Wow, been almost a year since I posted something. I use my Facebook Fanpage much more for updates so I invite you over there. Anyways, I did want to let anyone who visits this page to know that I am now selling 3 packs of Computer Desktop Backgrounds for $5.99. Some examples are Alligators and Mangroves.They are all sized to 1600px wide. Thanks for looking and I hope to start posting with a little more regularity.
Dry Tortugas National Park is composed of 7 islands approximately 70 miles west of Key West. It also contains and protects about 101 square miles of marine habitat. The most notable landmark of Dry Tortugas, however, is Fort Jefferson. It was thought a good idea to have the fort to help protect the straits connecting the Gulf of Mexico and the Atlantic Ocean. Construction began in 1847 and continued on through the Civil War, but was never fully finished. It served as a prison during the Civil War and its most famous inhabitant was Samuel Mudd, an American physician who was convicted and imprisoned for aiding and conspiring with John Wilkes Booth in the 1865 assassination of U.S. President Abraham Lincoln.
I had been wanting to get to the Tortugas for years and finally planned a trip this past December. I timed it for the full moon, so I could try some night photography. I booked a two night camping trip and got all my gear ready.
The trip started with 25 mph winds and made for a rough boat ride. I took the Yankee Freedom over, from Key West. I paid to have a kayak ferried with me, which never was launched do to wind. It also clouded over and I spent 2 days waiting for the wind to subside and the sun to come out. Snorkeling is supposed to be great down there, but with all the wind, visibility was pitiful. Just at sunset on the second day, the clouds began to break and I made sure to take advantage of it.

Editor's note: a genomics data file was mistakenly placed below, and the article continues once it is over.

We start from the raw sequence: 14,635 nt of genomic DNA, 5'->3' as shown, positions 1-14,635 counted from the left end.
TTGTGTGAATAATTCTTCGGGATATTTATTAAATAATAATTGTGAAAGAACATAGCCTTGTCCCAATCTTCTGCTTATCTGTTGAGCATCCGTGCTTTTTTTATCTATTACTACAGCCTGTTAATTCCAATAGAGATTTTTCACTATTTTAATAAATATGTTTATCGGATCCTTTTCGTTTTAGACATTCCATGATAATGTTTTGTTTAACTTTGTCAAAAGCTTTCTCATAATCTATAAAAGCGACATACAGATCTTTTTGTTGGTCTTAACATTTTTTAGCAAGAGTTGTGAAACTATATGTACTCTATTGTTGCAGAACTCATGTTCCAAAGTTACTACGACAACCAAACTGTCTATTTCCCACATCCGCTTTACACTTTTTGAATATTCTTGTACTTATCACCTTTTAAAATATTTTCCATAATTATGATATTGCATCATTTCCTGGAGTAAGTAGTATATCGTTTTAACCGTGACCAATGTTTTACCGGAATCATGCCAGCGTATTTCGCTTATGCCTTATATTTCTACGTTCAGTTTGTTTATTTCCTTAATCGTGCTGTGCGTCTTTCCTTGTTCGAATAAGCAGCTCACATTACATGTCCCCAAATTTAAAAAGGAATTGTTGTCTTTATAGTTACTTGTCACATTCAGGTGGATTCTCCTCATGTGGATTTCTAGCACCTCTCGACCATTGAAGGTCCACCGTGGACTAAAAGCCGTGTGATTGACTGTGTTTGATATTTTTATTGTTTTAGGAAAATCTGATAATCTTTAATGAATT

The clouds also stayed sparse enough for me to get something including the moon, or at least the light from it.
I went to sleep a little less nervous about a failed trip and awoke for sunrise. It didn’t amount to much but I knew what I wanted to do with the warm early light.
Although this image is iconic of Ft. Jefferson, I felt this light was pretty rare to capture. Most photographers are day-trippers and are never on the island when the light is this good. I camped for 2 nights and finally got this on the third day. Lucky me!
At the end of September I was extremely fortunate to go to Iceland. I was extremely excited for the possibility of seeing Aurora Borealis, something that had been on my bucket list.
It was a relatively quick flight for somewhere that seemed so exotic and detached. Just 5.5hrs from JFK airport. We landed at sunrise and made the trek east, after getting the rental vehicles and some food. It was quite cloudy and eventually the rains came, and stayed for several days. We had breaks where it was only windy, but it made for photographing anything a little more difficult. For a Florida boy, 40 degree weather, rain, and 40 mph winds don’t make for the most favorable conditions. So, we searched for things we could use the conditions with. Things that didn’t move. We found a big mossy area, which I was to learn is the old lava fields from Laki, one of the largest volcano eruptions in Iceland, happening over 7 months in 1783 and 84 and killing 25% of the population. Moss doesn’t move much, but I was determined to get some shots of the small bushes dotting the landscape in full fall colors. This took a lot of patience but I got several images over the next couple days that I really liked.